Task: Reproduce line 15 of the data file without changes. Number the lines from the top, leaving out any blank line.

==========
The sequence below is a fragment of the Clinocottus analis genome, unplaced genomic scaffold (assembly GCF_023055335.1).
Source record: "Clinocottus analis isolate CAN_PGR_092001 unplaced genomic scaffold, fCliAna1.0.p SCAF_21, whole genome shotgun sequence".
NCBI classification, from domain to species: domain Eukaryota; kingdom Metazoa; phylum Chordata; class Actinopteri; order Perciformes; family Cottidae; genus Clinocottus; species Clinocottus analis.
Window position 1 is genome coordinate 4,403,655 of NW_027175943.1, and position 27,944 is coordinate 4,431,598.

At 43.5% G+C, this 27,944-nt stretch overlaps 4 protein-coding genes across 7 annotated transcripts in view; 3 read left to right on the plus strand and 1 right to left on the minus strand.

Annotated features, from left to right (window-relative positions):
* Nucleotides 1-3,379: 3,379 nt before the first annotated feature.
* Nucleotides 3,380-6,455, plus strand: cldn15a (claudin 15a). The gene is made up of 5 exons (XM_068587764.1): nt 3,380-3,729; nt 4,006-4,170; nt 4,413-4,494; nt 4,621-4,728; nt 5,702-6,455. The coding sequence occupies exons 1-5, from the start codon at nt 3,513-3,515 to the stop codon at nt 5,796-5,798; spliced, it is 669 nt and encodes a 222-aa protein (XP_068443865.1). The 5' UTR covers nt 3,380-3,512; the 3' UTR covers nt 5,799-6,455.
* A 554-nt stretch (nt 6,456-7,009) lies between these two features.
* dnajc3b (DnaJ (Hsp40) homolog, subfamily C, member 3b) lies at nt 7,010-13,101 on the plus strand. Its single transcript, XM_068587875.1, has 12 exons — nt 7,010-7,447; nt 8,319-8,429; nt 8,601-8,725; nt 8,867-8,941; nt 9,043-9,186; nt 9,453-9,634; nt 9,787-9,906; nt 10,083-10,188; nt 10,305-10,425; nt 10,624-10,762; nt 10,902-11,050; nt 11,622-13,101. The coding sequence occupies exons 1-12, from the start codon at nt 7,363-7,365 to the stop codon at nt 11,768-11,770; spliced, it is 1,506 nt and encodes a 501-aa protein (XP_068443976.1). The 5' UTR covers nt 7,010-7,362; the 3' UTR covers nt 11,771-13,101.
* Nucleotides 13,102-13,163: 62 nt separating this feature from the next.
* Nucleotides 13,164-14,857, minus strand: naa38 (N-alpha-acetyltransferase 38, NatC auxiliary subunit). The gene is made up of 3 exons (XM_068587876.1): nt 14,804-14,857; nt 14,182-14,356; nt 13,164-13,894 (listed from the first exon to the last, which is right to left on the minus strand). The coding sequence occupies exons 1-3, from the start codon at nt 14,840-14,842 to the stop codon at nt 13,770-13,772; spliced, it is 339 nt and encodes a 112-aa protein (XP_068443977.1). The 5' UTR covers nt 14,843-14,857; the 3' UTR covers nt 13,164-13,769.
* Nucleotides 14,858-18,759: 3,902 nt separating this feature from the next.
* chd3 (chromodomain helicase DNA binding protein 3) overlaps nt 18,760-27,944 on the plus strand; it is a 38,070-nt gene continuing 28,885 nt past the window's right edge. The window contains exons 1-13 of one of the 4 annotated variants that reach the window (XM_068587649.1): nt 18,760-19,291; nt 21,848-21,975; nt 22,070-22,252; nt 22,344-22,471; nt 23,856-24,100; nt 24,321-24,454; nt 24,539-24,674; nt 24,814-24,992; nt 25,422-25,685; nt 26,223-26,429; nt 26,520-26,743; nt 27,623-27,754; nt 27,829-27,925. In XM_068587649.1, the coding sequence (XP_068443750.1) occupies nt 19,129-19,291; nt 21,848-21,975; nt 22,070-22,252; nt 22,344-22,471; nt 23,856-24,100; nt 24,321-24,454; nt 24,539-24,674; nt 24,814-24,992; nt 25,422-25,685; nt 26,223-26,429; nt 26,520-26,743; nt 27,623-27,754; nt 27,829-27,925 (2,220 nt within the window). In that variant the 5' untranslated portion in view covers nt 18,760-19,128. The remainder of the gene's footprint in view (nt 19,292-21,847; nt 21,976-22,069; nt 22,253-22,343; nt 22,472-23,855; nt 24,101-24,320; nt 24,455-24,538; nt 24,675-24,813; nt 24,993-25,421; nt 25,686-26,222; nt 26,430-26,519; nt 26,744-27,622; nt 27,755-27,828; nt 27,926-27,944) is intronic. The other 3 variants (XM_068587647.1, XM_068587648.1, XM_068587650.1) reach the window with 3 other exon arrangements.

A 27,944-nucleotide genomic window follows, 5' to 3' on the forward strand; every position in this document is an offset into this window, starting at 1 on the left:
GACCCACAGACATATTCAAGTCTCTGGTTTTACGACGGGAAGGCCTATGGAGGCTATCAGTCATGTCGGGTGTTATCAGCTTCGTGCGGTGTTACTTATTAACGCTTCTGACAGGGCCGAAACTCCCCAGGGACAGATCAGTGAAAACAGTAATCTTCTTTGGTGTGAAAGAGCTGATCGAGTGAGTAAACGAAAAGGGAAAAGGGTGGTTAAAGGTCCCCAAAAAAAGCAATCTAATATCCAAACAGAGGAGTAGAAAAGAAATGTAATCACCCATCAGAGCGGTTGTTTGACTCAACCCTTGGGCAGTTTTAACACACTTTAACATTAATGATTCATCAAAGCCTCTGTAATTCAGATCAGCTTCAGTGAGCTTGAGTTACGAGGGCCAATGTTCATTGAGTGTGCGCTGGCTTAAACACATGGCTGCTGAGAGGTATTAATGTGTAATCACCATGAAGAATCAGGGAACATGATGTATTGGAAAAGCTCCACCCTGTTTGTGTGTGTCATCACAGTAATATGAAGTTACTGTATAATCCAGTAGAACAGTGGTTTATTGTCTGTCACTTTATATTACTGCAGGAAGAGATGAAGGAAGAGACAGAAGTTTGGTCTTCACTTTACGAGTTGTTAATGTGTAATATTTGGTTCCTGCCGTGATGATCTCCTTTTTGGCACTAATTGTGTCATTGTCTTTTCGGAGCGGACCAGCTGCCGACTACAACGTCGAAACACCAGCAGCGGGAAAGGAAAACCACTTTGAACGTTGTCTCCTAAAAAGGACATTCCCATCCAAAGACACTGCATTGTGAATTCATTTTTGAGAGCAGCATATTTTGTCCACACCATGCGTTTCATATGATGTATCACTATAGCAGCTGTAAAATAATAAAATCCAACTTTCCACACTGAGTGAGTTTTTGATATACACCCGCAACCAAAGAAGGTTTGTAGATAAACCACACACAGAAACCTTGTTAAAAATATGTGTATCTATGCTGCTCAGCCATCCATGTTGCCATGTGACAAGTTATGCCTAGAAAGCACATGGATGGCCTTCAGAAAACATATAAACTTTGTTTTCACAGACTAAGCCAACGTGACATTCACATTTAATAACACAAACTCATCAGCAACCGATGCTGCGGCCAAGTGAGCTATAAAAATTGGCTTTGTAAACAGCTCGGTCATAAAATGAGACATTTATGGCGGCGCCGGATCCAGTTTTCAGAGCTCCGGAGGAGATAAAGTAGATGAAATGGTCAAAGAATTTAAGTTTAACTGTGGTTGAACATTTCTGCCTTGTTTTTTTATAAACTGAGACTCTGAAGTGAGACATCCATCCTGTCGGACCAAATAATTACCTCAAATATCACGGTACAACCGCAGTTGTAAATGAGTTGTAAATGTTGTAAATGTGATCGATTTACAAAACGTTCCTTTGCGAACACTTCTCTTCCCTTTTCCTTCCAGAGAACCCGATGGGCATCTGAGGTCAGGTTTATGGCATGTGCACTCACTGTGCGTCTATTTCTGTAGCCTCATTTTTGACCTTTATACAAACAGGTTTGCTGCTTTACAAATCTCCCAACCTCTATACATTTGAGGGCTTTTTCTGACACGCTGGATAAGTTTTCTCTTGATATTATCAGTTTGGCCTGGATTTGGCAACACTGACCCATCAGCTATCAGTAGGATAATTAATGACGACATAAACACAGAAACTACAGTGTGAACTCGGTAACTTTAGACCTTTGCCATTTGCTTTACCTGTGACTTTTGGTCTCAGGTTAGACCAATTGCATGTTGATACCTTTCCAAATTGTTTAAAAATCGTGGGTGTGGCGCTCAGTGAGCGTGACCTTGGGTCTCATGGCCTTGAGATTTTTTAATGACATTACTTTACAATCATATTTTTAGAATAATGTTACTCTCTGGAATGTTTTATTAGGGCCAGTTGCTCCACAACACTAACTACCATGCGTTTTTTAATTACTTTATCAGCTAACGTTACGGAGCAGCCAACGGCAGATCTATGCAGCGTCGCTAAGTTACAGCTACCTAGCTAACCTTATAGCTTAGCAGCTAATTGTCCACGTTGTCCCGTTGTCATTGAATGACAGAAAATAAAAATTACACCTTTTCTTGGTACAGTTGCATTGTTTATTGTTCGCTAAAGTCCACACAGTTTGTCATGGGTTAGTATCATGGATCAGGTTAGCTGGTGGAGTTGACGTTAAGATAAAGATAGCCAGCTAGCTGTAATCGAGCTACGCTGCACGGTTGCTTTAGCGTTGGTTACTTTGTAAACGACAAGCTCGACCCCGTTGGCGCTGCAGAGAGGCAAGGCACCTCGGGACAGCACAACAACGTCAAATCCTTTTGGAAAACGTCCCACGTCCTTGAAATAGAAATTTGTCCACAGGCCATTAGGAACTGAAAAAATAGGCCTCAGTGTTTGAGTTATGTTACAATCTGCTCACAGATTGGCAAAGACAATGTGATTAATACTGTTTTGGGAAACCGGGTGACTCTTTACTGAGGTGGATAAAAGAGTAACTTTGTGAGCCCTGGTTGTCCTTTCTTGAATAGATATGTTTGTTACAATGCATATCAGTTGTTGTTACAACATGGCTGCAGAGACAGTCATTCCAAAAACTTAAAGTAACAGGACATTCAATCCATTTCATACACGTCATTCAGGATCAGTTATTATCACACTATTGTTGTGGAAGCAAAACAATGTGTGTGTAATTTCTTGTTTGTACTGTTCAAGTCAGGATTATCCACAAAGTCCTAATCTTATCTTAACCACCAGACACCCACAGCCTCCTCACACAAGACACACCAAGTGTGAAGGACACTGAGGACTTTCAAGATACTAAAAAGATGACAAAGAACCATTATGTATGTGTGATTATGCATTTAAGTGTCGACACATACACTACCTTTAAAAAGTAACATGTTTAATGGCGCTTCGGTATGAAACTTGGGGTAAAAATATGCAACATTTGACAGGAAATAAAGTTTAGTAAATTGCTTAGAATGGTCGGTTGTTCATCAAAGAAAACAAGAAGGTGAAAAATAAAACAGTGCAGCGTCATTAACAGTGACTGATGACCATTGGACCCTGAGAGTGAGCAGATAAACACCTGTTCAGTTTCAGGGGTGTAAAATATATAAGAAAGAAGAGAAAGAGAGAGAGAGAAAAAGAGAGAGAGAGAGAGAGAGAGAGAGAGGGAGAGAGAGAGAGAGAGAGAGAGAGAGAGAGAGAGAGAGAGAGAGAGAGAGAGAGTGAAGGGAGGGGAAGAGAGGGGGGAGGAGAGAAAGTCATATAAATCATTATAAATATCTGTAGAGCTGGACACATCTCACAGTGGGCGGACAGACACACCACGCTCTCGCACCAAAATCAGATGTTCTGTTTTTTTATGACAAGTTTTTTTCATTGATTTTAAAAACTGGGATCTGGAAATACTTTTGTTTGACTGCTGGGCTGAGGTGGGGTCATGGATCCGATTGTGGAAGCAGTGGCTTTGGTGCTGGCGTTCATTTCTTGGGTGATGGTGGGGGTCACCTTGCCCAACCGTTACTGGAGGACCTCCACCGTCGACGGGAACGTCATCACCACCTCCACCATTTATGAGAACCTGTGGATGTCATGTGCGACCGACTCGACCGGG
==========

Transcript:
A 27,944-nucleotide genomic window follows, 5' to 3' on the forward strand; every position in this document is an offset into this window, starting at 1 on the left: